These comics were created and distributed by industry giants within a few years of each other and
within one consumer market. They draw from the shared medievalist tradition in comics and in
wider Western culture, yet they diverge in their emphasis on historicity. This divergence correlates
with important points of departure in ideology; this correlation might imply for some readers
causation, leading them to read the comics which present themselves as historically accurate as
validating contemporary thought through heritage. Brutality is exclusive in medievalist comics
claiming historic authenticity, while equality and inclusion occur primarily in medievalist fantasy.
Fantastical or religious women’s power is not compensated by secular women’s power—rather,
women’s power disappears, thus favouring medievalism over medieval history. Clover maps this
also as a shift in interpretation of Eddic poetry and the sagas, stating that the contemporary
interpretation is that the powerless woman is the real one, and the powerful woman a
medieval fiction’, while “’n earlier generation, more trustful of the Icelandic sagas as sources,
construed [the powerful woman] as the pagan original and the powerless woman as the degraded
voice of Christianity’.
The choice to include witches, fantastical, or magic-wielding characters seems to be linked more
to contemporary understandings of the implications of witches rather than a reflection of their role
in history. Writing about the presentation of witches in popular culture media of our modern era,
Jo Ann McNamara, Sisters in Arms: Catholic Nuns through Two Millennia (Cambridge Harvard University Press,
1996), p. 144.
See Hallakarva.
See Carol J. Clover, 'The Politics of Scarcity: Notes on the Sex Ratio in Early Scandinavia ', Scandinavian Studies,
60(2) (1988), 14788.
Ibid., p. 147.
Permission for Brutality E. Allyn Woock, Palacký University,
Meg Longeran concludes that witches are used as when a character is needed to represent females
outside of traditional gender roles, stating:
Feminists, like witches, remain unpopular speakers of truth to oppressive powers and
patriarchy […] these stories exemplify playing with history and a construction of a feminist
mythos that is not different than other patriarchal constructed narratives (such as Hobbes’
state of nature or Locke’s signing of the social contract).
The inclusion of male priests and male controlled Pagan magic comes at the exclusion of female
magic in contemporary Pagan communities, as Stefanie von Schnurbein demonstrated in her
research on gender and sexuality in neo-Pagan groups; male dominated Pagan groups, such as the
Odinist Rite, view the predominantly female practitioners of Wicca as the ‘hags of women’s lib’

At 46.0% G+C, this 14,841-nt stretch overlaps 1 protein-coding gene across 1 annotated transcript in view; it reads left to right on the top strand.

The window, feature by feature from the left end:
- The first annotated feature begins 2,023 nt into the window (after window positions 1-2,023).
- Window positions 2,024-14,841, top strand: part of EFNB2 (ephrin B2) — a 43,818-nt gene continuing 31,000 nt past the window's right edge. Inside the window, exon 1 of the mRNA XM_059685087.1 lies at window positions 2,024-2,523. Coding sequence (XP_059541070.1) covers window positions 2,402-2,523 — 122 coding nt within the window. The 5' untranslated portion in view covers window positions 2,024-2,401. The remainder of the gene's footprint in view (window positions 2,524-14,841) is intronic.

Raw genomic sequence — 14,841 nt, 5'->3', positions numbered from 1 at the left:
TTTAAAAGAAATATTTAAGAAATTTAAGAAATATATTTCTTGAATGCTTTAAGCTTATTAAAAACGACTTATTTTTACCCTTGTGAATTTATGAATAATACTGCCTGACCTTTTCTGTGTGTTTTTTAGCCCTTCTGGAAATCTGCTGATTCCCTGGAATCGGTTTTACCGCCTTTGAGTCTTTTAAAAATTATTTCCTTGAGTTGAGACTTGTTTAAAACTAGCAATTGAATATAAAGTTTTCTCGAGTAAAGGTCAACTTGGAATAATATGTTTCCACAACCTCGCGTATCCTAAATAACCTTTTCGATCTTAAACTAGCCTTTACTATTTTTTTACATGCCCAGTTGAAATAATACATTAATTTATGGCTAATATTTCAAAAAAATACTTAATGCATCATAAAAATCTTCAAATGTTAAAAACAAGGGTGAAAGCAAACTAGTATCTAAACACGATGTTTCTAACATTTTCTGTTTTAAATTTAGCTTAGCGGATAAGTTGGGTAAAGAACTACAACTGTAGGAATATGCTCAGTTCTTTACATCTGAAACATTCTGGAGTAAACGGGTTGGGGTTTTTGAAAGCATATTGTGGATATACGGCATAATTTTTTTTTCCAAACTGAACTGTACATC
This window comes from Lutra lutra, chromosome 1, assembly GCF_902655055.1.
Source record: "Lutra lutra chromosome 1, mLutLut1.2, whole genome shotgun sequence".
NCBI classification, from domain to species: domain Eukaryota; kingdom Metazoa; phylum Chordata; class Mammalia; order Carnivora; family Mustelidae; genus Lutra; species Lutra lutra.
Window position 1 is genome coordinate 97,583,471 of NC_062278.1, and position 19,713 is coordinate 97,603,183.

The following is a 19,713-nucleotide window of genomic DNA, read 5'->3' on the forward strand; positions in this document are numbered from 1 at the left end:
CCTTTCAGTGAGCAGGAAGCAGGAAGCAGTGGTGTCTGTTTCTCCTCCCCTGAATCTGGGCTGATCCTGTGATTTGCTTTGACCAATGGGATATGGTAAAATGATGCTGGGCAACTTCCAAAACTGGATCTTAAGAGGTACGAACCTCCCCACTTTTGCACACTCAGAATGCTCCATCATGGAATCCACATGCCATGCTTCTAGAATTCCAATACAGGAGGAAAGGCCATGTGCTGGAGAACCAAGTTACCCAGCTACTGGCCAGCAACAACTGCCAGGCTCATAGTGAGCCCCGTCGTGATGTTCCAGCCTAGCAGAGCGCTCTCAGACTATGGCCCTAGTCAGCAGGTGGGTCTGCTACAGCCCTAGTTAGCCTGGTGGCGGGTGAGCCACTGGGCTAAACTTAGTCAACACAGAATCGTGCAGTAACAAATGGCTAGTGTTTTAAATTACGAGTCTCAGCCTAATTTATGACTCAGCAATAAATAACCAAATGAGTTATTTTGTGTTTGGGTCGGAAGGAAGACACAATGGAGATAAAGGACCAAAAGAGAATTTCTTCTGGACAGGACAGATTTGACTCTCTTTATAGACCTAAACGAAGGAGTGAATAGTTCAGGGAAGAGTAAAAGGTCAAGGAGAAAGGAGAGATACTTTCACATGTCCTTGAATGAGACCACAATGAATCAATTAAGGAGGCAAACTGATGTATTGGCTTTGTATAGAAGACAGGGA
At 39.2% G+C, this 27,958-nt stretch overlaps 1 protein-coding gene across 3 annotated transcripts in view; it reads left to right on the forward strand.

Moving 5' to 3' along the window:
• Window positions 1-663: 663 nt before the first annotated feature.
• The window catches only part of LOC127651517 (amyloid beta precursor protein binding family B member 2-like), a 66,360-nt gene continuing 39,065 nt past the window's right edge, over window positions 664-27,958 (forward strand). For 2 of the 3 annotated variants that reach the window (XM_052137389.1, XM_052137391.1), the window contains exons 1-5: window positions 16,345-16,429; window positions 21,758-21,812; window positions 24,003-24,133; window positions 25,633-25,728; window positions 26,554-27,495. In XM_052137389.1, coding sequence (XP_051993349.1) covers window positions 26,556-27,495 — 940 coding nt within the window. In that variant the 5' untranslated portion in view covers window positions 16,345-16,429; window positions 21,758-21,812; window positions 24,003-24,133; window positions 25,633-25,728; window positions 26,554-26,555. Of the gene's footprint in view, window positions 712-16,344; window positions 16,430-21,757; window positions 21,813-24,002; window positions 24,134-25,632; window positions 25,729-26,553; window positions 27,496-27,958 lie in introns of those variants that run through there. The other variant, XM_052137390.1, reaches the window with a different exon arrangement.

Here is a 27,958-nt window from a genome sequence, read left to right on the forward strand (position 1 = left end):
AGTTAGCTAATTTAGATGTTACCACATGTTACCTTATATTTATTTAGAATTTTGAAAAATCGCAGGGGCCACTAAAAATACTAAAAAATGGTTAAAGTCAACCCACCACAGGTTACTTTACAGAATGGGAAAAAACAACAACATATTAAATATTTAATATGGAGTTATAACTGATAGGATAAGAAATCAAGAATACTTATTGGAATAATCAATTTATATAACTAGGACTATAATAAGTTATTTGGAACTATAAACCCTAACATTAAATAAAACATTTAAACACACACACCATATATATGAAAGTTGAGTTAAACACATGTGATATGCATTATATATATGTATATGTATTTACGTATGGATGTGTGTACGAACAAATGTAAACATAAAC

and declare homosexuality as an unnatural illness.
It cannot be simply coincidence that powerful
female collectives, such as covens and convents, are absent in male dominated Pagan comics.
There is also a conspicuous link between the comics’ earnestness to frame themselves as
historically authentic and their exclusion of female magic, which correlates also to the exclusion
of queer characters and a significant increase in the depiction of brutality.
Many comics creators, in their enthusiasm to address a historic theme, misunderstand the term
research and consider a visit to a museum, or reading books which have smoothed the subject
for public consumption, adequate to declare expertise. In an interview, Brian Wood boasted of
having researched Vikings for a year and half for his work on Northlanders, claiming that his
personal collection of books on the subject would be the envy of any university library’.
However, the visual packaging of a comic serves in place of research rigor, and the more museum-
inspired the presentation is, the more sincere it appears to the lay-reader. While there is evidence
of a general grasp of the shape of Viking ships and historical weapons, Wood’s projects rely on
recognisable aesthetics, and do not include any real details of Viking society. The text proves that
he subscribes to the medievalist simulacrum of brutality, believing how ‘of course they were all
very violent, horrible conquerors, rapists, murderers, and thieves’.
Thus, while all comics, either fantasy in genre or posturing as historic, are founded heavily on
simulacra, only the historic genre insists that its artistic presentation is founded on fact. The
creators of Rat Queens are conscious and reflective of their use of contemporary, progressive
ideology; the creators of Northlanders have forgone this reflection for the sake of emphasising
what they consider the historic nature of their project. The issue at hand is not to catch authors
at historical inaccuracieswhat authors or audiences believe is authentically medieval is more
Meg Lonergan, ‘Witches, Bitches, and White Feminism: A Critical Analysis of American Horror Story: Coven’,
Render: The Carleton Graduate Journal of Art and Culture, 5 (2016), 1-12 (p. 9).
Stefanie von Schnurbein, Norse Revival: Transformations of Germanic Neopaganism (Leiden; Boston: Brill,
2016), p. 244.
Brian Wood, Y1K PARANOIA: Brian Wood talks Northlanders”’, para. 8.
Ibid., para. 13.
Permission for Brutality E. Allyn Woock, Palacký University,
important than what Richard Utz criticises as the pastist
hierarchical culture of knowledge
production and reception of academia.
However, this also implies that what people believe about